Grand average response waveforms of typically developing children (N=21) in response to repetitive (gray) versus variable (black) presentation of a 170 msec speech syllable /da/ (top panel). Brainstem responses in regularly occurring (gray) versus variable (black) presentations of the /da/ syllable differ in their frequency spectra, with enhanced representation of H2 and H4 (over 10 Hz bins represented by vertical lines) noted in the regular presentation (bottom left). The differences in spectral amplitude of H2 and H4 (7–60 msec) between the two conditions (repetitive context minus variable context) were calculated for each child and normalized to the group mean by converting to a z-score. The normalized difference in H2 magnitude between the regularly occurring and variable conditions is related to SIN performance as measured by the Hearing-in-Noise Test (HINT) (bottom right). Adapted from Chandrasekaran, Hornickel, et al, 2009.
Figure 3
Figure 3
Subcortical differentiation of stop consonants (/ba/, /da/, and /ga/) is related to SIN performance on the HINT. Children with better subcortical differentiation scores have higher HINT scores (p < 0.01). Adapted from Hornickel et al, 2009.
Figure 4
Figure 4
Effects of noise on brainstem responses in children with good and poor SIN perception. The effects are most evident in the transition region (A, boxed) of the response from 30 to 60 ms in the grand average waveforms of 66 children (B and C). Greater noise-induced latency shifts were noted in the children with poor SIN perception compared to children with good SIN perception (p < 0.01) (D). Adapted from Anderson et al, 2010.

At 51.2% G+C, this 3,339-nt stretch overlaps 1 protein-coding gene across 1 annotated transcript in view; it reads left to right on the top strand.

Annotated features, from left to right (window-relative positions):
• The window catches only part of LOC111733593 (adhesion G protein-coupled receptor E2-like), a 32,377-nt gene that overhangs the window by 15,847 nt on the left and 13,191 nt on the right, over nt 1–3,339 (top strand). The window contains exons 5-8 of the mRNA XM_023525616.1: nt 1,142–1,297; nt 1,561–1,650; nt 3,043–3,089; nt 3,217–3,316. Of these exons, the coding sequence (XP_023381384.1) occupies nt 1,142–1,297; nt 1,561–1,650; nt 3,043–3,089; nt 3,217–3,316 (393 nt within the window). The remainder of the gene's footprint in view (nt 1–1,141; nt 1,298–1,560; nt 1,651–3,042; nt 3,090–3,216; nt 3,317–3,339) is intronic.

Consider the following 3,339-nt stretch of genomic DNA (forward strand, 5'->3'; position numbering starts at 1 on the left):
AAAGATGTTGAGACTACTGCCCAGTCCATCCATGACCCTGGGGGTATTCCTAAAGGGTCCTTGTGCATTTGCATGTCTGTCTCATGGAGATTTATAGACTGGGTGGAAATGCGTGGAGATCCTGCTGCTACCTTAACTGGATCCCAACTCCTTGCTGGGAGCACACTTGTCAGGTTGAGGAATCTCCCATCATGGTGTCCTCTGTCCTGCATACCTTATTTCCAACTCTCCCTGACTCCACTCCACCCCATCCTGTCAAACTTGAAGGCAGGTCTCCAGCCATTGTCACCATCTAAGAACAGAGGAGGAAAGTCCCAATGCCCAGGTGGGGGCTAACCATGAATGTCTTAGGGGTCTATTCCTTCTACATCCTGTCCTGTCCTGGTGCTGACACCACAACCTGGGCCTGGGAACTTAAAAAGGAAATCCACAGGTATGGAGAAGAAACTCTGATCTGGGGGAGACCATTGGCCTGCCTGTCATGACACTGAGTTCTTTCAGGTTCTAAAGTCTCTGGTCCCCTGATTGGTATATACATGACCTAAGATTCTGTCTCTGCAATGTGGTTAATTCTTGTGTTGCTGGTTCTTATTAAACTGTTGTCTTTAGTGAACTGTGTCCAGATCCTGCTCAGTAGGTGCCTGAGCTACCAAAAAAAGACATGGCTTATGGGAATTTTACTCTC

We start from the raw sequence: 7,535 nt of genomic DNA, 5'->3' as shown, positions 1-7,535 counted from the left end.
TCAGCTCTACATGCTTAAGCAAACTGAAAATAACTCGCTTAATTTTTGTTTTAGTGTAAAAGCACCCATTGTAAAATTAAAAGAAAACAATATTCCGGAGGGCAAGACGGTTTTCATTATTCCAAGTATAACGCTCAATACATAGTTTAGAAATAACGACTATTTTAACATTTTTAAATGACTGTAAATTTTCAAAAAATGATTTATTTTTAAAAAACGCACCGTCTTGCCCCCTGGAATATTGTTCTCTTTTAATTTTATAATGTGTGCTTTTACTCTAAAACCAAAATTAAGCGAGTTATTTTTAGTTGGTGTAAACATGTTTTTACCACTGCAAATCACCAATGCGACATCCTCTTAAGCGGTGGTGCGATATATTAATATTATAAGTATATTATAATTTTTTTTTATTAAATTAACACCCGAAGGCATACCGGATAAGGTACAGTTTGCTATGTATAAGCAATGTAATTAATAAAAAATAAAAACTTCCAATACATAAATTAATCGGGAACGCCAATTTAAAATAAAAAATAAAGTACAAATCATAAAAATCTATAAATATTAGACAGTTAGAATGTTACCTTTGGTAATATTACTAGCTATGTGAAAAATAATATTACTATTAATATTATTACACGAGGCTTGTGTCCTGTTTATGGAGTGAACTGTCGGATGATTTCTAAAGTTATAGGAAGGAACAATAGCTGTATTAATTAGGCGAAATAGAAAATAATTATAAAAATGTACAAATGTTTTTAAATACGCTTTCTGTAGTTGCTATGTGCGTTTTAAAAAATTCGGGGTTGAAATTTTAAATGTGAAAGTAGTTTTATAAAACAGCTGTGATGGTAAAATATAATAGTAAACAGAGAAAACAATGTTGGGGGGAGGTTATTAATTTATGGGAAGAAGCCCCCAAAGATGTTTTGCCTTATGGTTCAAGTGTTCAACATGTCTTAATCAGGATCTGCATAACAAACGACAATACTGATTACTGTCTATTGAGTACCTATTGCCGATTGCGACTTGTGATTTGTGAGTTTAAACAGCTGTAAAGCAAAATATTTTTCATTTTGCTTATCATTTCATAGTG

Figure 5
Figure 5
Stimulus timelines and audiovisual grand averages. (A) Auditory and visual components of speech and music stimuli. Acoustic onsets for both speech and music occurred 350 msec after the first video frame and simultaneously with the release of consonant closure and onset of string vibration, respectively. Speech and music sounds were 350 msec in duration and similar to each other in envelope and spectral characteristics. (B) Grand average brainstem responses to audiovisual speech (upper) and cello (lower) stimuli. Amplitude differences in the responses between musicians and controls are evident over the entire response waveforms (p < 0.05). Adapted from Musacchia et al, 2007.
Figure 6
Figure 6
Stimulus (infant cry) and grand average response waveforms from musicians (gray) and nonmusicians (black). Response waveforms have been shifted back in time (7 msec) to align the stimulus and response onsets. Boxes delineate two stimulus subsections and the corresponding brainstem responses. The first subsection (112–142 msec) corresponds to the most periodic portion of the response and the corresponding region in the ABR. The second subsection (145–212 msec) corresponds to the more acoustically complex portion of the stimulus, characterized by transient amplitude bursts and rapid spectral changes. Musicians’ responses demonstrate greater amplitudes than nonmusicians’ responses throughout the complex region of the response (peak 1: p < 0.003; peak 2: p < 0.03) but not for the periodic region. Adapted from Strait et al, 2009a.
Figure 7
Figure 7
Comparison of brainstem responses to the speech syllable /da/ in quiet and babble noise conditions in musicians vs. nonmusicians. The selected peaks (onset and transition) are circled (A). Noise delays peak latencies (B), particularly in the onset and transition portions of the response. The musicians (gray) show significantly shorter lateny delays in noise than nonmusicians (black) for the onset (C, p < 0.01) and transition peaks (D, p < 0.01). The latencies of the onset (E) and transition peaks (F) are correlated with SIN perception (onset: r=0.551, p < 0.002; transition: r=0.481, p=0.006). Adapted from Parbery-Clark, Skoe, Kraus, 2009.